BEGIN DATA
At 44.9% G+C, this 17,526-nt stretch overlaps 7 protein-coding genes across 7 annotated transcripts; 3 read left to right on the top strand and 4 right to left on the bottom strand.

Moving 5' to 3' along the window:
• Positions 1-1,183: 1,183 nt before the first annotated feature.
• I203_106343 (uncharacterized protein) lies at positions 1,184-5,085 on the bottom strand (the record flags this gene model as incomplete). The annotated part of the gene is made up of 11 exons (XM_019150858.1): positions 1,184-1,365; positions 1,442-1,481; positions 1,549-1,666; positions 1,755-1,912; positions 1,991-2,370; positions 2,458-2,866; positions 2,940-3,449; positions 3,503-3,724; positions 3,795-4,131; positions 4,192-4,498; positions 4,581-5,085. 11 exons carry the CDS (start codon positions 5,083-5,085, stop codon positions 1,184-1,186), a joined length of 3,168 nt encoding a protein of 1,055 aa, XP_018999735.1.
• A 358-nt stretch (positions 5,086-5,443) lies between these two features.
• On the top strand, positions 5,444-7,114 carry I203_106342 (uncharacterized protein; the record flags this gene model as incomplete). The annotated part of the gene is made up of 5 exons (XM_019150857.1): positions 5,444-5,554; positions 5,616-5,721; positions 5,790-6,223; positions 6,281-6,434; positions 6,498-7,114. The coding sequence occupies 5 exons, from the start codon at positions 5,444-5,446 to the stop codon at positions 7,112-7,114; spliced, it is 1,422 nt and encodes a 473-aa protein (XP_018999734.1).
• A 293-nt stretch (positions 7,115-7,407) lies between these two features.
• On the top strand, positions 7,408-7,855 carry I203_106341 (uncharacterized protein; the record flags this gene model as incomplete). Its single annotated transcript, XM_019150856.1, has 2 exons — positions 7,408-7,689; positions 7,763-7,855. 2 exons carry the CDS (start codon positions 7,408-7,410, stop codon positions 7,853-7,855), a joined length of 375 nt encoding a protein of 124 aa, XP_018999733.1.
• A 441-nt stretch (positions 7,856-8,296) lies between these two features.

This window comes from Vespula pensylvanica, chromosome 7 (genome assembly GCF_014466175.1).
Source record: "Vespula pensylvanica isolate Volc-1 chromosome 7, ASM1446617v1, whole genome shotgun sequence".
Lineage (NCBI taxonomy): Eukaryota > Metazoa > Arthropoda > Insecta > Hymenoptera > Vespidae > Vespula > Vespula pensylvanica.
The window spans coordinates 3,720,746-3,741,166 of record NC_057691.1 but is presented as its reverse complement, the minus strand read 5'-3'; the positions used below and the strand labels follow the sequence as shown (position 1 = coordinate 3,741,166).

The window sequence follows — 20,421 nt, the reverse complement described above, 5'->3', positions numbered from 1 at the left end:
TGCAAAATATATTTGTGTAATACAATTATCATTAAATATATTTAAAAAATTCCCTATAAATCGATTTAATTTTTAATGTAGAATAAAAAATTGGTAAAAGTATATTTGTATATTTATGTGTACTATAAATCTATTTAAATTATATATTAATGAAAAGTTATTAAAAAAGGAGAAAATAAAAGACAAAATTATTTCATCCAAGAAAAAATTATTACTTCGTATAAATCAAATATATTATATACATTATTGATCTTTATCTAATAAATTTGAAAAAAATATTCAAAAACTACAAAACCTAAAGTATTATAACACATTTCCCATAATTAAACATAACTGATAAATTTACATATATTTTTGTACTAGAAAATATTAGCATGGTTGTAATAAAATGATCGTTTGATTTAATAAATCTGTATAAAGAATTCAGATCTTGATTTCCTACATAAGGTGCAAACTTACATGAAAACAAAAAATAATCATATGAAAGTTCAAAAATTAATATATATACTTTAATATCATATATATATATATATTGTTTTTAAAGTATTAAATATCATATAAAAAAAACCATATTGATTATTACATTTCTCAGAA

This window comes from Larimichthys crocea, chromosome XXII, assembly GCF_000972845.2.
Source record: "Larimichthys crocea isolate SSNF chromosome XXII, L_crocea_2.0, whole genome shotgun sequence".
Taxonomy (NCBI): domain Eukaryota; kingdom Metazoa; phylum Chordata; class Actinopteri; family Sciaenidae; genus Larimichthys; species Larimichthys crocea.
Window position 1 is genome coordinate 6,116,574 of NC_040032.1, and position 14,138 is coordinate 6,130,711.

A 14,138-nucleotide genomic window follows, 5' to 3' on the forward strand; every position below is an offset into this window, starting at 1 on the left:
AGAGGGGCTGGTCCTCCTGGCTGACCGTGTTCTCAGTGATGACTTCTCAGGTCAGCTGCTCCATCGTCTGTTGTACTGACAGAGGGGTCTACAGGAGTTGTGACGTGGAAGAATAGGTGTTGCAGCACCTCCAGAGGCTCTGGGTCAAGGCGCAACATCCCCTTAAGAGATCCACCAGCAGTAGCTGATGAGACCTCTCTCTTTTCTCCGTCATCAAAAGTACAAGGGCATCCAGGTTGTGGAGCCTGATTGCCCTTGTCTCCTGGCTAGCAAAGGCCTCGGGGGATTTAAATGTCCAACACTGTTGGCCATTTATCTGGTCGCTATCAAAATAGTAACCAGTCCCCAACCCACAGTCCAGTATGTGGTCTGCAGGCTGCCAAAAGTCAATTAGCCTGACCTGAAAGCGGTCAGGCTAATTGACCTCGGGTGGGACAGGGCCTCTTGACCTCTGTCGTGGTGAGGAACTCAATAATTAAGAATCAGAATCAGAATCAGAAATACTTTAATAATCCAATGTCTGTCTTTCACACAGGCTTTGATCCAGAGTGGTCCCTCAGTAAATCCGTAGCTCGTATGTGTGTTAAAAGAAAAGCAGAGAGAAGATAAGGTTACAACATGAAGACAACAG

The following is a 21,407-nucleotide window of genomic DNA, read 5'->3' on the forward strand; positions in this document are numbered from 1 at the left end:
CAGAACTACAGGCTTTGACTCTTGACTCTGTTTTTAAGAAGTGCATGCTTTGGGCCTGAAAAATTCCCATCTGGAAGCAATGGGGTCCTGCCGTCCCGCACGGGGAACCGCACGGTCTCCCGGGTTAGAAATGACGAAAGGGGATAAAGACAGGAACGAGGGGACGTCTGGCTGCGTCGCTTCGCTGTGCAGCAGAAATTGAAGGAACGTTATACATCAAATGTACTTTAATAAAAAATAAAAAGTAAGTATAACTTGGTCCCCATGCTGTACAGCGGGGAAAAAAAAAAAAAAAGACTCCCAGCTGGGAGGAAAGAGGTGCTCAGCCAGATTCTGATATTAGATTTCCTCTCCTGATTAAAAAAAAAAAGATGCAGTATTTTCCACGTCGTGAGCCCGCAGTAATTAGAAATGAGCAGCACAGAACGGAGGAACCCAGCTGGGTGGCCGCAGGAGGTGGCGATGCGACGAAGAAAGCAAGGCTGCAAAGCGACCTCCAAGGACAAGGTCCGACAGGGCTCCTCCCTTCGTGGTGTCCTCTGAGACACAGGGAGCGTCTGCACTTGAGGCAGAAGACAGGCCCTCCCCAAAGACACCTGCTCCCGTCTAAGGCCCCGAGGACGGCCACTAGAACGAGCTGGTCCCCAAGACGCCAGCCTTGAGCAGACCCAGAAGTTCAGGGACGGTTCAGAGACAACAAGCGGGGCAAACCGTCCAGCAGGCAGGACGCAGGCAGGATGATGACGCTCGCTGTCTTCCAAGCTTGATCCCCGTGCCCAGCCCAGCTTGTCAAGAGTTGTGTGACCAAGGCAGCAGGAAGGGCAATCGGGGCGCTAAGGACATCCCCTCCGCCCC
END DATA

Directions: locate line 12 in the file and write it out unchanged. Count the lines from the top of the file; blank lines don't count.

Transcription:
Lineage (NCBI taxonomy): Eukaryota > Metazoa > Arthropoda > Insecta > Hymenoptera > Vespidae > Vespula > Vespula pensylvanica.